Posted on May 5, 2023 at 4:09 PM by Kyra Troendle
I’ve always wondered what it was about the works of Charles Dickens, The Bronte Sisters, Jane Austen and other literary masters that made them so special. It is often hard as someone living in the 21st century to read a book describing courtship, carriage rides, or solely communicating to their loved ones through letters. When I first read Romeo and Juliet, I had a hard time not feeling frustrated and unsatisfied upon completing it. This led me to feel as if works of literature from before the 1900s were just not meant for me. It wasn’t until I picked up my first copy of Pride and Prejudice, following repeated pleas from a Jane Austen fan, that I began to understand the allure of this literature.
By the fall of 2022, I had read all of Jane Austen’s books many times over and found myself traveling abroad to England, the very place where these books took place. I found myself in Bath at the Jane Austen Center surrounded by dozens of people who shared my love for this author, many of whom were from the United States. While I became engrossed in the world Jane Austen lived in, writing with an ink pen, wearing a long skirt and bonnet, I felt I could connect with her characters in ways I hadn’t been able to before due to the differences of our two realities.
Upon beginning my internship at the Farm House Museum I noticed a copy of Sense and Sensibility by none other than Jane Austen among the many books on the shelves in the library. I became intrigued to understand how Jane Austen’s writing may have influenced American society beyond just serving as a past time. Austen seemed to criticize society through plots and characters that created commentary surrounding middle and upper class individuals attitudes toward women and marriage, education and slavery in the nineteenth and twentieth centuries which can be read more about here. Austen seemed to question the society she lived in through her characters and plots.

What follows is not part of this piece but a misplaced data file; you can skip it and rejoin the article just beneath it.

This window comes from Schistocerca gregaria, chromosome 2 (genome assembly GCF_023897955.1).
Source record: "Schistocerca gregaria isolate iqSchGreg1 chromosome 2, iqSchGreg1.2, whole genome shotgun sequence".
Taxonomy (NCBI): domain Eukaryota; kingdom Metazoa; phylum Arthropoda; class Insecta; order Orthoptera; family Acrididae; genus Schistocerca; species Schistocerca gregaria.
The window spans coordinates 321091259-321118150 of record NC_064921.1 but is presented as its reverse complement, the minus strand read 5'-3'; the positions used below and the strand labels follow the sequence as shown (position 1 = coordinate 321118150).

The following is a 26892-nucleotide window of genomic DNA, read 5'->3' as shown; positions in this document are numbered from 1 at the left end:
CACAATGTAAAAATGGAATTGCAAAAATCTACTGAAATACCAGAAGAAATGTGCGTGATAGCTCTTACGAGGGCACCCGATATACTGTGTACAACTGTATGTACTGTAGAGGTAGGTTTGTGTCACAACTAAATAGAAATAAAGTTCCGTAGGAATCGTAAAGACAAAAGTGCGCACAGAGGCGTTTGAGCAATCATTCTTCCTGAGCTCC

The parts of Jane Austen’s writings that stood out to me were the strengths that the female characters possessed and their position in their respective societies. Many of her female character did not stand as inferior to men, but reflected Austen’s beliefs that women should be afforded equal rights to their male counterparts. Many scholars today consider her to be a feminist through her female leads taking agency in their own lives and defying the gender norms of the time. It can be clear to see how while some of these beliefs are not revolutionary today, they would resonate with women in the United States who did not have simple rights such as the right to vote. These writings gave hope to women of the nineteenth and twentieth centuries that they may one day be able to be seen as equals to men in their societies.
As I conclude my final semester at Iowa State University and in the Farm House Museum I hope to continue to be curious about history and to discover more about the collection housed here. I will be pursuing my master’s degree in Historic Preservation this fall to continue pursuing my passion for history and bringing these wonderful stories to life.